Being part of a community means the local community and also the wider software development community. I was lucky enough to visit and present at quite a few conferences and we sponsored a few events too. Sharing what we learn and looking out for what others are up to is a great way to keep yourself honest. Seeing your colleagues pluck up the courage and speak for the first time in another one of those little gems that keeps your face muscles exercising.
At this point I could tell you about all the ideas, tools, techniques and technologies I got an opportunity to explore and use in anger: CQRS, Event Sourcing, node.js, mongo, RabbitMQ, HAETOS, microservices, ruby, rake, slack, you name. But even if I attempt at any such list it will be dwarfed by what pops up out there. Every. Single. Day. That’s technology, I guess that’s why we’re still here. What I have reasserted is that given deep enough understanding of the fundamentals and an unquenched curiosity we can remain unfazed in the face to the constant technological change (I hesitated to use the word “advance”).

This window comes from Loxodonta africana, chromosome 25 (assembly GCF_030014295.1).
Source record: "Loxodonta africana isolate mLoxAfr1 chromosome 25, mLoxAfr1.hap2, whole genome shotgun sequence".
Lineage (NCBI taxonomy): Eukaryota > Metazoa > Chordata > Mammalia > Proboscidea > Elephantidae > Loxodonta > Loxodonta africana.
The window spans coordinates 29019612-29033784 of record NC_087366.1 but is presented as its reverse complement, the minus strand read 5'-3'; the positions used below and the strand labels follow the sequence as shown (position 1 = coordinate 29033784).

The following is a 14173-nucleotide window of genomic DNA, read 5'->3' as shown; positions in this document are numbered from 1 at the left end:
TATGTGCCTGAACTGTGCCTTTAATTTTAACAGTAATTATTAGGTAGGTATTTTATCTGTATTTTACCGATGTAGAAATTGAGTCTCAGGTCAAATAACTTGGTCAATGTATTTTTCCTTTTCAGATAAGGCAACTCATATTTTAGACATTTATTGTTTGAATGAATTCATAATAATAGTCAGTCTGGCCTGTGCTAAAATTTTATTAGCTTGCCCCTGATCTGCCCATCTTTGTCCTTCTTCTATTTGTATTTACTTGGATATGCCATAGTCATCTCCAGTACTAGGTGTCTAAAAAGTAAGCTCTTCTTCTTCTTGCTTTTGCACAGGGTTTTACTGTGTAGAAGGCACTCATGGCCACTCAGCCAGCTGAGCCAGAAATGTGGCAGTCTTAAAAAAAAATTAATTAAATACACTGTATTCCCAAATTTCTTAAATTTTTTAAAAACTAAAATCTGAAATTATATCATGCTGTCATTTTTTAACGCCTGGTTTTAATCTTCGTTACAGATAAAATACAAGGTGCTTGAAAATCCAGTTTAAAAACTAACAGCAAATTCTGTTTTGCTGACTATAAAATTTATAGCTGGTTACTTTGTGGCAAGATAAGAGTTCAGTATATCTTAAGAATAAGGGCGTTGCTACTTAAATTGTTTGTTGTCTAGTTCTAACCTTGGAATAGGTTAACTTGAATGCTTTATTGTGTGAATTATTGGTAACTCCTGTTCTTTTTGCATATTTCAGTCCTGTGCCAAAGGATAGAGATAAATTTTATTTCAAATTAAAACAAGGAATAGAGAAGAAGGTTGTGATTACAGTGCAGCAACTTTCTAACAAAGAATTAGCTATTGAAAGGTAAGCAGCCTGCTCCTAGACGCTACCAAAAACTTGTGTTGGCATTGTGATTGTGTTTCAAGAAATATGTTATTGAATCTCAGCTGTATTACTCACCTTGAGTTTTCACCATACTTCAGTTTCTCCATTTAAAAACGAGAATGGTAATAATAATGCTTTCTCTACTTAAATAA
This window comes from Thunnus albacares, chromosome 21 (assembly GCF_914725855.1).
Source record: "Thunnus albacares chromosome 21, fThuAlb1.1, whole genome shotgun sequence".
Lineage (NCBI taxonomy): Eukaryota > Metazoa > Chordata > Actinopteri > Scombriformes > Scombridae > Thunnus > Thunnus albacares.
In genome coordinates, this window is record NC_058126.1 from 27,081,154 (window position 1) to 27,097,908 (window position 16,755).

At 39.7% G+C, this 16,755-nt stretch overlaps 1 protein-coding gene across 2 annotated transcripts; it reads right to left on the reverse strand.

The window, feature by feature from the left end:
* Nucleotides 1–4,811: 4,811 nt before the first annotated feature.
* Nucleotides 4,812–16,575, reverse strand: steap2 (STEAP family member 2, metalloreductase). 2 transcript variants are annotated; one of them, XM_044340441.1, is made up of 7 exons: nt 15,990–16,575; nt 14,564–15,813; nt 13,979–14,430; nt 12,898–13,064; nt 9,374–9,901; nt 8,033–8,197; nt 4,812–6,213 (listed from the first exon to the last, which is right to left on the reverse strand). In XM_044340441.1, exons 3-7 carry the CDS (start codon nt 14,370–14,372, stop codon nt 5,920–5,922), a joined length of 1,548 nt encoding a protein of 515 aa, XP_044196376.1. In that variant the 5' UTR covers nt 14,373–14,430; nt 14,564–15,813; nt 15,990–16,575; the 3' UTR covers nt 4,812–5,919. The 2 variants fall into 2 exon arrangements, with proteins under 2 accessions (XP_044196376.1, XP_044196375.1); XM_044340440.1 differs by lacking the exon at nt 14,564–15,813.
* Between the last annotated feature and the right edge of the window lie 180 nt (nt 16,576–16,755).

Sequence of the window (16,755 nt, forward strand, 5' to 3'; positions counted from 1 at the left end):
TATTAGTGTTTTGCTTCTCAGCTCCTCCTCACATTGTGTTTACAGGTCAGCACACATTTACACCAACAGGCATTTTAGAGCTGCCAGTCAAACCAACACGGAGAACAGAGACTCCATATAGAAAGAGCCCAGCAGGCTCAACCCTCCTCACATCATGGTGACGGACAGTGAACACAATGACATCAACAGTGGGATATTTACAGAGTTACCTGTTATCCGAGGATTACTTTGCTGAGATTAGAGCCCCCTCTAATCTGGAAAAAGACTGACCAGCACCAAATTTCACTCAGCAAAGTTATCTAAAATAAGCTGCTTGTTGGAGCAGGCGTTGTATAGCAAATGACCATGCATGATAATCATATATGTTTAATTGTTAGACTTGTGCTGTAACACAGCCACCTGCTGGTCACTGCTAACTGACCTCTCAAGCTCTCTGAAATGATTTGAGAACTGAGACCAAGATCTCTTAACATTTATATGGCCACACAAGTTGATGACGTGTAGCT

They say opportunities are where you create them and indeed often you can create them in the most unexpected circumstances. Just keep your eyes peeled. One thing you don’t always influence though is the people you get to work with. I was really fortunate in who I have managed to engage with over the last three years. People way more experienced and opinionated, patient and forgiving, famous names in the community and only locally recognised experts. I’m grateful for all of them who were willing to challenge my idea, share better solutions and help me become a better person.
The meerkats, naturally, were ever present and even though we have created so many amusing adverts, this one still remains my personal favourite.